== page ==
However, because you can over-fund today's cash-value life insurance
policies, they also provide vehicles for meeting other goals, such as saving
for retirement and college education, paying estate taxes and providing
liquidity. Life insurance now has some very competitive returns and is
treated uniquely by the IRS. Life insurance offers the added bonus that most
goals can be achieved on a tax-free or tax-deferred basis. In effect, life
insurance is one of the few remaining tax shelters available.
Life insurance is the investment the wealthy have used for decades to
accumulate, protect, provide liquidity and pass on their safe money. We are
talking about the investment money that a wealthy family needs and uses to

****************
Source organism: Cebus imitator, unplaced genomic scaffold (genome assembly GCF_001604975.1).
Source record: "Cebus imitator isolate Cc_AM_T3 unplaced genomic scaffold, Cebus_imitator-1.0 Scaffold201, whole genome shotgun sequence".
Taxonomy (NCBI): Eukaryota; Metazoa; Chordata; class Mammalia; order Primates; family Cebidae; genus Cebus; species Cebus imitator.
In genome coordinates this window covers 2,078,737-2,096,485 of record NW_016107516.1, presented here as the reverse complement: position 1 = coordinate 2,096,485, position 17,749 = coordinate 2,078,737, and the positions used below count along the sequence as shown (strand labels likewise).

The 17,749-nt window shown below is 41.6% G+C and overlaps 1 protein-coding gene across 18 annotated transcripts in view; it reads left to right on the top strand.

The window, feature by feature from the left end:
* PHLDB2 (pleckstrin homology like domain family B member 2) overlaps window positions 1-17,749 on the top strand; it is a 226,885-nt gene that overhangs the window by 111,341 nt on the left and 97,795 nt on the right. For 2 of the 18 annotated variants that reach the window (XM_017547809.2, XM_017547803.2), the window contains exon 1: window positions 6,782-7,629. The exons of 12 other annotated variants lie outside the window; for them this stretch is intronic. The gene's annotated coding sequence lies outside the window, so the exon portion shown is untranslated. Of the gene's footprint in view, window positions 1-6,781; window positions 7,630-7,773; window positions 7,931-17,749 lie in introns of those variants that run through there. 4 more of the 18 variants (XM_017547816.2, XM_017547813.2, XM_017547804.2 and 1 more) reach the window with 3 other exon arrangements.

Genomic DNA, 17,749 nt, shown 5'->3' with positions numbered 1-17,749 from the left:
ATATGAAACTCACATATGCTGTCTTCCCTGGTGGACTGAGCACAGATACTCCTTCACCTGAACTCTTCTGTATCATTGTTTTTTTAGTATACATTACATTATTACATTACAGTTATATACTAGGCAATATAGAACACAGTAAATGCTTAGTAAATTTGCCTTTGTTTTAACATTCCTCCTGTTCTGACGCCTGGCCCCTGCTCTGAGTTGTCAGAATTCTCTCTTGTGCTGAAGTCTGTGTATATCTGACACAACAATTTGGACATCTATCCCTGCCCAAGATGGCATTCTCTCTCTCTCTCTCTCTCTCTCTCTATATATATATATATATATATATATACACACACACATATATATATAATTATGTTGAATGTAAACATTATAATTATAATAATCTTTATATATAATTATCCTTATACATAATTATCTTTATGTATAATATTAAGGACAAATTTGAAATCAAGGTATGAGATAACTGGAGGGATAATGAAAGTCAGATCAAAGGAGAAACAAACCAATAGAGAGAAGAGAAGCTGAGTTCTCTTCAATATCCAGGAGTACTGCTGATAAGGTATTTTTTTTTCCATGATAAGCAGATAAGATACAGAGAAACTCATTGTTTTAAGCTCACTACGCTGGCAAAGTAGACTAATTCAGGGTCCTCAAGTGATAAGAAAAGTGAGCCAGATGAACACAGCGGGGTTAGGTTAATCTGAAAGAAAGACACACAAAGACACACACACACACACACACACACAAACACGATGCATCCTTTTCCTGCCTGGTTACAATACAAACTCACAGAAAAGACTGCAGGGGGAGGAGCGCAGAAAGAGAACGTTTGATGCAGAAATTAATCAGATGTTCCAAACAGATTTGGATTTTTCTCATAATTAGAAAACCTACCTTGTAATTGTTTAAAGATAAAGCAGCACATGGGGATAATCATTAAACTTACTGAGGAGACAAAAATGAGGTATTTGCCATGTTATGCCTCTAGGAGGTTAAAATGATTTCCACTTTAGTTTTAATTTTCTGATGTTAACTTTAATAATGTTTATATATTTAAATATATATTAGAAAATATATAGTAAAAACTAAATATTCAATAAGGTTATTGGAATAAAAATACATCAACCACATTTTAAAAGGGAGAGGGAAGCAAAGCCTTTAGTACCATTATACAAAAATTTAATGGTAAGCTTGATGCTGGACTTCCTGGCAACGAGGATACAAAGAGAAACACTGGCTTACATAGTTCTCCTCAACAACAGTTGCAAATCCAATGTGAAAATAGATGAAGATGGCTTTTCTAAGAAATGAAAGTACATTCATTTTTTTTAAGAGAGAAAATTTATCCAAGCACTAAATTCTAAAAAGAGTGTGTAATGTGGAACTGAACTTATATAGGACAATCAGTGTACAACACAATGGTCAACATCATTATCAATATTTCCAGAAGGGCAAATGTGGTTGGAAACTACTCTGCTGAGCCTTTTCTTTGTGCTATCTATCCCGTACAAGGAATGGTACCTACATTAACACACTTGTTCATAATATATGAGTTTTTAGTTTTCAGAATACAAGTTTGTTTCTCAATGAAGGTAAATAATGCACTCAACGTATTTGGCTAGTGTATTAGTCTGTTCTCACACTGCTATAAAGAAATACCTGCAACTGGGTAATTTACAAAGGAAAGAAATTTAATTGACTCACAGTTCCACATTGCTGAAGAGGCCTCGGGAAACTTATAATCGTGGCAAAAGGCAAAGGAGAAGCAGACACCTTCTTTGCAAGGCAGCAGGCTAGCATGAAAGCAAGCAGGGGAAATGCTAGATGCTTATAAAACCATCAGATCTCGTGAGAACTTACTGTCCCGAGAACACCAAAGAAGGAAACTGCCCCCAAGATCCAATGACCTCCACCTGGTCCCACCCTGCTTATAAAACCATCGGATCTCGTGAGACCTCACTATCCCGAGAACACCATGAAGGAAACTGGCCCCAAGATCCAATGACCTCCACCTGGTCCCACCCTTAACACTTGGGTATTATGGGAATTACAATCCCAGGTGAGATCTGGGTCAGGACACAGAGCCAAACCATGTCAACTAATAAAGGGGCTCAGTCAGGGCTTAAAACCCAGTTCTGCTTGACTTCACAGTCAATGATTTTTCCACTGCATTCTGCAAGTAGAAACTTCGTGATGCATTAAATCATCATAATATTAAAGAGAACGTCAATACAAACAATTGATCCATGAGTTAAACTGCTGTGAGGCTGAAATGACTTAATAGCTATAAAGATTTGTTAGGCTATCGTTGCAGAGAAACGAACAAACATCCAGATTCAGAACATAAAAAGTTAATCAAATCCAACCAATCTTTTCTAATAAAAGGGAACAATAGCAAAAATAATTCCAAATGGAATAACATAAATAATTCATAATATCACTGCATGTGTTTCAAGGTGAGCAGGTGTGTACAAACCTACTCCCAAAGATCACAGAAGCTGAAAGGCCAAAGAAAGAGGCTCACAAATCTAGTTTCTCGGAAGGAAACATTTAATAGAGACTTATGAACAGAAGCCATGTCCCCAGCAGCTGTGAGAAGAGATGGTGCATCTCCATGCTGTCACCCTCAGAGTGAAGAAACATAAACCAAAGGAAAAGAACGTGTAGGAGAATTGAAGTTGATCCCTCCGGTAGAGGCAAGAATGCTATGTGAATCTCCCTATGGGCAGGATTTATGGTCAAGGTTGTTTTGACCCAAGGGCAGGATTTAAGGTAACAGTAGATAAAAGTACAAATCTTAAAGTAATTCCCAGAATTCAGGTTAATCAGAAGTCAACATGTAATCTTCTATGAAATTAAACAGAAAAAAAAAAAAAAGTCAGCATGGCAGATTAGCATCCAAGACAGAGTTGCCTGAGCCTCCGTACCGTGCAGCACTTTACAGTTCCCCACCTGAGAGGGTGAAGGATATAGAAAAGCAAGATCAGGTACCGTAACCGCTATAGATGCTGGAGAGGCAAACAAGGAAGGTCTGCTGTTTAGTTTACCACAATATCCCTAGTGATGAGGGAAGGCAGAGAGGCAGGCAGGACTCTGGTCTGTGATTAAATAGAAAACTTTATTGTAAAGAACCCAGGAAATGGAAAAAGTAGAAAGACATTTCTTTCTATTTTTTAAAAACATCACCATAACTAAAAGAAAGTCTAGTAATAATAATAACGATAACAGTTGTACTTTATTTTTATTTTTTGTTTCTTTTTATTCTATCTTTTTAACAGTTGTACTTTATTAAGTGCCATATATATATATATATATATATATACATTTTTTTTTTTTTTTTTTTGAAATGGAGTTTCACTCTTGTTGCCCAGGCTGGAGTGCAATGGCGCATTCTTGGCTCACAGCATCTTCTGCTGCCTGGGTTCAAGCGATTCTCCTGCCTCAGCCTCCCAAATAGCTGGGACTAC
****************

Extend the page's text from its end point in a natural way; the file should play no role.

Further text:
cover their daily living expenses. It’s the money that they can’t afford to
put at risk. A recent survey by the Spectrum Group found that 84 percent of
ultra-wealthy people own life insurance.
Investment grade life insurance offers some very distinct advantages over
most other investments, even Roth IRAs and municipal bonds.
Like the Roth IRA, your money grows tax deferred, and you can receive a
tax-free retirement income.
Also, like the Roth IRA, there is no required minimum distribution at age
70½. The income you receive is not reported on your income tax returns to
determine the taxability of your Social Security Income and it does not
trigger the alternative minimum tax calculation.
Unlike the Roth IRA, there is no cap each year as to what you can put into
cash value life insurance. You can simply increase the death benefit to
accommodate more cash.
And, unlike the Roth IRA, for the higher wage earners, there is no phase-out
of eligibility as there is with a Roth IRA.
Unlike the Roth IRA, you can access the your money tax-free prior to age
59½. There is also no 10 percent early withdrawal penalty if you withdraw
the accumulated interest prior to age 59½.